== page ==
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Canadian Journal of Law and Technology

Authors

Francie Gow

Abstract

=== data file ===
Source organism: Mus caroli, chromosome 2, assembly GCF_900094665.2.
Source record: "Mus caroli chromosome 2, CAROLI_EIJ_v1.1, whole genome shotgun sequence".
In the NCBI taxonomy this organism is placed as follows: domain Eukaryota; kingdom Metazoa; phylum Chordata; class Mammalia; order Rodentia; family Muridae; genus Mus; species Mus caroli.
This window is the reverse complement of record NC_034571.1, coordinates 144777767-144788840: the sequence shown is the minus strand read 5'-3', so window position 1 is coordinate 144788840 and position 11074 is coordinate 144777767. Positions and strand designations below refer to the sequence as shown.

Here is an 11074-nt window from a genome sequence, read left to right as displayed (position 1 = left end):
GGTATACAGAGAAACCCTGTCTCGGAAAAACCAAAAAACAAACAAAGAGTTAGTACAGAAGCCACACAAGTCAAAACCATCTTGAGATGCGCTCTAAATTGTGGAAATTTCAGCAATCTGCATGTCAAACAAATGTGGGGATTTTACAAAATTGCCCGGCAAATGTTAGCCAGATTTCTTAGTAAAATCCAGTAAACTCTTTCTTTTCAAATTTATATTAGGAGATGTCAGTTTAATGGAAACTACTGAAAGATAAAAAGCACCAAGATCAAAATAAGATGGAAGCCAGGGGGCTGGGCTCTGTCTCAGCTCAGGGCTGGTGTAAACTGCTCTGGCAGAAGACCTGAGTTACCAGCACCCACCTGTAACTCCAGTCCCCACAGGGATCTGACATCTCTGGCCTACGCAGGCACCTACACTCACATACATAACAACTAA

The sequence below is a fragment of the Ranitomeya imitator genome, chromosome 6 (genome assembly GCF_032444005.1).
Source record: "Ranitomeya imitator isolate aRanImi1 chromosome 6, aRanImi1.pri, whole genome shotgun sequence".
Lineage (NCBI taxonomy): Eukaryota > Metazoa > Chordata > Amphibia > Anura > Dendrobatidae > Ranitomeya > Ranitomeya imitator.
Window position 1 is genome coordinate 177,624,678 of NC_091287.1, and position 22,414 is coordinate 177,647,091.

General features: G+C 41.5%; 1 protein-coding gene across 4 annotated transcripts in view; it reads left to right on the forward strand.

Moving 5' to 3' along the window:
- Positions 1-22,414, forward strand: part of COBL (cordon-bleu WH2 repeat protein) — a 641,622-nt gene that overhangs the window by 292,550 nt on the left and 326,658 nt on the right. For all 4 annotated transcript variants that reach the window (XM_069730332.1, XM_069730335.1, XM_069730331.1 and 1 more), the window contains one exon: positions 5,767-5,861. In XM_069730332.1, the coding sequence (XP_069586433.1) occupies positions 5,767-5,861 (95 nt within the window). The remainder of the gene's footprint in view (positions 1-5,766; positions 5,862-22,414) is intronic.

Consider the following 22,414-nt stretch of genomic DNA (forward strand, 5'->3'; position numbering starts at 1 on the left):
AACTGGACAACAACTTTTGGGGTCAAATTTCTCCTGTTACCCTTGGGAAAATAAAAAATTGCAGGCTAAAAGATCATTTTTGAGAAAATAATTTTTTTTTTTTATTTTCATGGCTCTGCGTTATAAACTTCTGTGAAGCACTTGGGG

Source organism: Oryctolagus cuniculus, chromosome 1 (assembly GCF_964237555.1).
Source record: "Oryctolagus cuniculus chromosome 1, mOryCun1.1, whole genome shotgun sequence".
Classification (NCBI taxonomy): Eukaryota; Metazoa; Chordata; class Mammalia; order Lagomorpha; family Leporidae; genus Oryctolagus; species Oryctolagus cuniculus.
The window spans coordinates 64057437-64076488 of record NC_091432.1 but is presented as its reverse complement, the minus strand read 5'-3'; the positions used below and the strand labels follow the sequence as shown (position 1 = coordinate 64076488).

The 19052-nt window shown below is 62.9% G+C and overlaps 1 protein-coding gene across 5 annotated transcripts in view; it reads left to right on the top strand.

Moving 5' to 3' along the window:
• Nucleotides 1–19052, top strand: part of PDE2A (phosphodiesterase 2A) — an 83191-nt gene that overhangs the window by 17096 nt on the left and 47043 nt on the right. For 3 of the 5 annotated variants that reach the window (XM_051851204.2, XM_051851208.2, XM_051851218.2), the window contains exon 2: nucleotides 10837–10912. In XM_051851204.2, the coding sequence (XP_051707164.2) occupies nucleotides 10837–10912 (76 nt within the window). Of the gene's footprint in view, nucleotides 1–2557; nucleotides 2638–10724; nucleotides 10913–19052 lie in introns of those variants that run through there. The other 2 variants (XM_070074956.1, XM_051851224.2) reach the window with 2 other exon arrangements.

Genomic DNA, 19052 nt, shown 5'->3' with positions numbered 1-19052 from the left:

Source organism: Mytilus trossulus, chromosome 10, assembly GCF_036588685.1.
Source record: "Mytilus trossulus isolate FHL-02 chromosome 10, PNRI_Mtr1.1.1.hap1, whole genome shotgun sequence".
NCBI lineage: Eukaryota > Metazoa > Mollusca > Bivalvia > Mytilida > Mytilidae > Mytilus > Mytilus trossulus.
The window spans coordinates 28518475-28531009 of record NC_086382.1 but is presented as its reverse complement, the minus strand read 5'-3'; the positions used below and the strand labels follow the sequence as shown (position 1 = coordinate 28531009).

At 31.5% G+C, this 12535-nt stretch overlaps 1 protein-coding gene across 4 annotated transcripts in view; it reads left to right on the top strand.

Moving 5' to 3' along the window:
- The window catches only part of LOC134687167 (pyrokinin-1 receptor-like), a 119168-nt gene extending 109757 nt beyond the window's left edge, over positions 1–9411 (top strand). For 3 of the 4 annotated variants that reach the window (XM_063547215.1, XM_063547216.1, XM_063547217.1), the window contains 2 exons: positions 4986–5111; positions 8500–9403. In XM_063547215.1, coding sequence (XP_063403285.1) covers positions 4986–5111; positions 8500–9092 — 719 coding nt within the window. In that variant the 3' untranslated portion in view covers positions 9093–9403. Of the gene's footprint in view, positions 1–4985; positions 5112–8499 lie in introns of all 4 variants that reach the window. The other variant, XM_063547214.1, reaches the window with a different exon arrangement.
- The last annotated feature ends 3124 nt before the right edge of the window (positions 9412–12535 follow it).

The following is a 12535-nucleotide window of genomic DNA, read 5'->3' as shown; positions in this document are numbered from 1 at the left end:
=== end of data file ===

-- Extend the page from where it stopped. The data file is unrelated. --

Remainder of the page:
Translation memory databases (compilations of texts linked with their translations) can be valuable resources Tin the process of translating subsequent texts. This article explores the circumstances under which such compilations might be considered sufficiently original to attract copyright protection that is independent of any copyright already subsisting in the underlying translations and source texts. Various characteristics of the tools and the translation industry in general make the analysis highly fact-specific; whether particular translation memory databases attract protection, and, if so, who can claim to be their ‘‘authors’’, must be evaluated on a case-by-case basis. Any protection that is granted may be significantly restricted by the competing layers of copyright in the contents of the database. Ultimately, granting protection at the database level does little to promote the goals of copyright law. Reforms of the translation industry’s traditional business model are recommended to enable a greater pooling of linguistic resources among translation professionals without prejudice to their clients’ legitimate interests in protecting confidential information and benefiting economically from their property rights.

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